By ERNEST FEIRER, vice president and general manager of LexisNexis Claims Solutions
Everyone agrees that the overall cost of medical care, from the cost of the services provided to the resulting premiums individuals and employers pay, is simply too high. Insurers are constantly working to improve efficiency and effectiveness in medical bill review units. Carriers also are more aggressive than ever in employing sophisticated process and analytics to help detect healthcare abuse and fraud.
Yet almost all the work to date has been done within individual line-of-business verticals, such as personal lines, commercial lines like workers' comp and general liability, and healthcare. Many of the larger carriers in all three areas have provider fraud units or special investigation unit (SIU) specialists, working every day to link common threads together from claims file and billing data. Still, even the more sophisticated of these provider fraud units generally focus on only a single line-of-business vertical.
Fraud rings are aware of this weakness and count on it. Recent analysis suggests that providers identified as engaged in anomalous behavior in healthcare also show similar patterns in personal auto. Because the different vertical SIU units operate in isolation from one another, larger patterns of fraud are not readily discovered.
What can be done? The simple answer: Carriers should take a more holistic approach to treatment abuse and fraud.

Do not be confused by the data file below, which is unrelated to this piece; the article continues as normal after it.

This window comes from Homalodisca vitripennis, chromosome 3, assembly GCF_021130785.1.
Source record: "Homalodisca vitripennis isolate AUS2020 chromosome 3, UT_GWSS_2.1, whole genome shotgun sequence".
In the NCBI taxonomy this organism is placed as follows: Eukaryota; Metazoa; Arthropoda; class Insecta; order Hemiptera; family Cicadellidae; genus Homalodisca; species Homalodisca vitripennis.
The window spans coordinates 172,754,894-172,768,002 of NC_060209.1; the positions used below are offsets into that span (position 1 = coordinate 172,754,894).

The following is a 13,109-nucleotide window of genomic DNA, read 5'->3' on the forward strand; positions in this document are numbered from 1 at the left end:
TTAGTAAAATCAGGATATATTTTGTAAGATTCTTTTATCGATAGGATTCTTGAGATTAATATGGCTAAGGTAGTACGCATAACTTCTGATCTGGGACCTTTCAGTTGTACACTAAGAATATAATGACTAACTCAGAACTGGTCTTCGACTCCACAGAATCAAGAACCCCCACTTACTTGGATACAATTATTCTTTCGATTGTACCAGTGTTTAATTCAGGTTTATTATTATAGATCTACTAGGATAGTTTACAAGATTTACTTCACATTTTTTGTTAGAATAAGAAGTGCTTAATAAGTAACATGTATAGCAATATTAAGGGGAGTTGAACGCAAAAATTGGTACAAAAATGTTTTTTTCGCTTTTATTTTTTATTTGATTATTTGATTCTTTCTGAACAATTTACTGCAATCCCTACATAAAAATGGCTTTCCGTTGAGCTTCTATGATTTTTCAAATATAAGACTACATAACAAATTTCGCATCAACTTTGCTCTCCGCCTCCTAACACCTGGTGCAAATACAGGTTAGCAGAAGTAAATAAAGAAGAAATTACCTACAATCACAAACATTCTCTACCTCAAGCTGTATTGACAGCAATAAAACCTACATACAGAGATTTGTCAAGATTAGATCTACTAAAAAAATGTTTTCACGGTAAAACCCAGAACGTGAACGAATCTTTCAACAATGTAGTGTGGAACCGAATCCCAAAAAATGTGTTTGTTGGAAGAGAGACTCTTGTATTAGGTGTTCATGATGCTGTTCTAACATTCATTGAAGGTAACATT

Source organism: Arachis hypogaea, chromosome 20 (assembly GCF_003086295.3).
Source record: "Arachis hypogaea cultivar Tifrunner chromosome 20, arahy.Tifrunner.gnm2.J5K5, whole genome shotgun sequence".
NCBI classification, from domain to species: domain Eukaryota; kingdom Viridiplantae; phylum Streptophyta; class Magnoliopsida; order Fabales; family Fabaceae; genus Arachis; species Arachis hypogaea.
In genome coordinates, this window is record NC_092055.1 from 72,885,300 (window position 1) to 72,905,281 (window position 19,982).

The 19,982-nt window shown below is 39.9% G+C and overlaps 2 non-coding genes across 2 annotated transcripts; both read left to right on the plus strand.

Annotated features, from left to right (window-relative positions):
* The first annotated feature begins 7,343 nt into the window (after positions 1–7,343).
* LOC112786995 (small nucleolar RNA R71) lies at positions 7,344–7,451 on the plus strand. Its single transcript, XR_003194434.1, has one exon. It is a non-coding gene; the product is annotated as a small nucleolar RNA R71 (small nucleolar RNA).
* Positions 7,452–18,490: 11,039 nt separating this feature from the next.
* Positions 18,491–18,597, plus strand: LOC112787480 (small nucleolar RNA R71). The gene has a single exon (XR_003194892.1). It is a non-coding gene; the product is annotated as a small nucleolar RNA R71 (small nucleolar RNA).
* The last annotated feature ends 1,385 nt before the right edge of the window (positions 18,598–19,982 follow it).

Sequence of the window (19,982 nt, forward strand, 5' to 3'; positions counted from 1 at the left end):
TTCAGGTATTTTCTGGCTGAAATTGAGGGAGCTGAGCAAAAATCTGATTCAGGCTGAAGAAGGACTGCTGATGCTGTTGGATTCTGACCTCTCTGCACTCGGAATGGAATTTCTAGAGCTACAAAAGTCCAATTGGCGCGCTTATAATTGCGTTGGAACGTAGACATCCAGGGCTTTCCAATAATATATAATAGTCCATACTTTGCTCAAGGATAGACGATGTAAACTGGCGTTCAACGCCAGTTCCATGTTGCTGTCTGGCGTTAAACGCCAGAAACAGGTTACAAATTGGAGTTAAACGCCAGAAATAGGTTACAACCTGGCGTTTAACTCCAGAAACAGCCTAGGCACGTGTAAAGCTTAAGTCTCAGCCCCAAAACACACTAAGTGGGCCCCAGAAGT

The most obvious approach is probably also the most problematic. If medical data itself were shared between carriers--both within P/C companies and across P/C and healthcare--analytics that looked across the entire body of data would be able to detect broad patterns otherwise missed in a more limited view of the data. But various privacy laws like HIPAA and HITECH place prohibitive restrictions on how medical data can be used and shared particularly between healthcare and P/C insurers.
Within property/casualty insurance, there have been limited attempts to create contributory databases of cross-company provider information. That's a step in the right direction. Even industry organizations like the National Insurance Crime Bureau (NICB), however, have a tough time getting access to a broad pool of shared data. Also, information submitted to organizations like the NICB represents only a small subset of the overall claims population. To be effective, this approach may require significant changes in law.
The next approach is the sharing of the results of investigations rather than the data itself. Within the P/C industry, the NICB exists as a clearinghouse for entities identified as potentially engaged in fraudulent activity. Within healthcare, the Special Investigation Resource and Intelligence System (SIRIS) database serves a similar purpose.
There exists an opportunity for greater cooperation between healthcare and P/C. This opportunity presents itself in the sharing of provider, participant and ongoing investigative information among these organizations and the respective company SIUs that they work with. Though potential legal barriers to such collaboration need to be addressed, greater leverage of the Coalition Against